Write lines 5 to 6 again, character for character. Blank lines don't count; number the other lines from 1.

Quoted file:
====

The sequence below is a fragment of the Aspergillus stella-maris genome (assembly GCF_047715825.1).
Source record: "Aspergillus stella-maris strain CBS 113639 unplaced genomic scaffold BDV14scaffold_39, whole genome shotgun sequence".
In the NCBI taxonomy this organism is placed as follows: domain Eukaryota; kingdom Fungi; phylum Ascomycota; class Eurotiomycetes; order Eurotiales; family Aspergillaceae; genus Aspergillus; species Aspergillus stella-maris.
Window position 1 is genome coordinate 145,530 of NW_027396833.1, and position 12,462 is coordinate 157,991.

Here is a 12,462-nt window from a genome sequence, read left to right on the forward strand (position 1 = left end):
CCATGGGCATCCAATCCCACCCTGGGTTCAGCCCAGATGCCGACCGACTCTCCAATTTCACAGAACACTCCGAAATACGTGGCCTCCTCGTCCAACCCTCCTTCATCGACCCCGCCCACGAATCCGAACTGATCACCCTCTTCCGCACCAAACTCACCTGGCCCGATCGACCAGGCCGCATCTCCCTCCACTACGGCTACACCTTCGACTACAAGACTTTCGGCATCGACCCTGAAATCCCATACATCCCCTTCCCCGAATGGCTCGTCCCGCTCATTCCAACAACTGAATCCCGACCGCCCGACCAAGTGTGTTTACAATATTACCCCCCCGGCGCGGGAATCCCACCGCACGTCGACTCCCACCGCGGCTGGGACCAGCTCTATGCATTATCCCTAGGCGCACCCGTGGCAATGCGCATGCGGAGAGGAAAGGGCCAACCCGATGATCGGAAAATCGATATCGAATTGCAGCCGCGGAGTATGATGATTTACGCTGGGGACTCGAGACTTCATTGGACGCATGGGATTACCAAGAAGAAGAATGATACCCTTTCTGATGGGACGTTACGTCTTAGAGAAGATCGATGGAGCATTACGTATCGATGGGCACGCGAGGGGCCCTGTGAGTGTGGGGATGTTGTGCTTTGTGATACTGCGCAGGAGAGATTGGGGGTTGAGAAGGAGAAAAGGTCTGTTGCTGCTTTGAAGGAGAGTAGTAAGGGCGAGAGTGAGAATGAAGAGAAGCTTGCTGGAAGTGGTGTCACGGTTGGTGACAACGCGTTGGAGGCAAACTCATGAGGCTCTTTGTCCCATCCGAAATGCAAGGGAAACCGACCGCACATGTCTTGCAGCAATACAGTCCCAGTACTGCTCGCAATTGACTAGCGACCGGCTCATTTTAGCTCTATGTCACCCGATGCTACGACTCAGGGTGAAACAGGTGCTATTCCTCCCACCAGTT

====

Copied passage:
Here is a 12,462-nt window from a genome sequence, read left to right on the forward strand (position 1 = left end):
CCATGGGCATCCAATCCCACCCTGGGTTCAGCCCAGATGCCGACCGACTCTCCAATTTCACAGAACACTCCGAAATACGTGGCCTCCTCGTCCAACCCTCCTTCATCGACCCCGCCCACGAATCCGAACTGATCACCCTCTTCCGCACCAAACTCACCTGGCCCGATCGACCAGGCCGCATCTCCCTCCACTACGGCTACACCTTCGACTACAAGACTTTCGGCATCGACCCTGAAATCCCATACATCCCCTTCCCCGAATGGCTCGTCCCGCTCATTCCAACAACTGAATCCCGACCGCCCGACCAAGTGTGTTTACAATATTACCCCCCCGGCGCGGGAATCCCACCGCACGTCGACTCCCACCGCGGCTGGGACCAGCTCTATGCATTATCCCTAGGCGCACCCGTGGCAATGCGCATGCGGAGAGGAAAGGGCCAACCCGATGATCGGAAAATCGATATCGAATTGCAGCCGCGGAGTATGATGATTTACGCTGGGGACTCGAGACTTCATTGGACGCATGGGATTACCAAGAAGAAGAATGATACCCTTTCTGATGGGACGTTACGTCTTAGAGAAGATCGATGGAGCATTACGTATCGATGGGCACGCGAGGGGCCCTGTGAGTGTGGGGATGTTGTGCTTTGTGATACTGCGCAGGAGAGATTGGGGGTTGAGAAGGAGAAAAGGTCTGTTGCTGCTTTGAAGGAGAGTAGTAAGGGCGAGAGTGAGAATGAAGAGAAGCTTGCTGGAAGTGGTGTCACGGTTGGTGACAACGCGTTGGAGGCAAACTCATGAGGCTCTTTGTCCCATCCGAAATGCAAGGGAAACCGACCGCACATGTCTTGCAGCAATACAGTCCCAGTACTGCTCGCAATTGACTAGCGACCGGCTCATTTTAGCTCTATGTCACCCGATGCTACGACTCAGGGTGAAACAGGTGCTATTCCTCCCACCAGTT